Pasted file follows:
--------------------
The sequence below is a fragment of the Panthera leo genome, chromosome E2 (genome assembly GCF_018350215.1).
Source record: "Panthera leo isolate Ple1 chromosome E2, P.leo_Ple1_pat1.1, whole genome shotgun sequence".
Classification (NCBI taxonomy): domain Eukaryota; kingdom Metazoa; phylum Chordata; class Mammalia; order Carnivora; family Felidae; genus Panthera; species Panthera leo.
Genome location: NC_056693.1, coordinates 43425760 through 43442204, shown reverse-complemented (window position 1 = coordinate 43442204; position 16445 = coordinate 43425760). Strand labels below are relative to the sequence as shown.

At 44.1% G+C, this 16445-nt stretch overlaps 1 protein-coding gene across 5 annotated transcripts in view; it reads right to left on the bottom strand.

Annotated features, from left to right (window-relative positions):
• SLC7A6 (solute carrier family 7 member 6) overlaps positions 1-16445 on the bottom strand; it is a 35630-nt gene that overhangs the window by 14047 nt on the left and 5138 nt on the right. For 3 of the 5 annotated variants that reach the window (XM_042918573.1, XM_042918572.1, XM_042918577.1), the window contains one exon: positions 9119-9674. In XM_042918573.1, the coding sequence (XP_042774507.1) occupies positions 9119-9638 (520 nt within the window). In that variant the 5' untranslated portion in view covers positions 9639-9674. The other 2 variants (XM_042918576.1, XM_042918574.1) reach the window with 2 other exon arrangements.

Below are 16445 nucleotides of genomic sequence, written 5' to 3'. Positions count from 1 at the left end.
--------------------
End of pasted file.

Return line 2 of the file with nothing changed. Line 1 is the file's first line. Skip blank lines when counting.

Source record: "Panthera leo isolate Ple1 chromosome E2, P.leo_Ple1_pat1.1, whole genome shotgun sequence".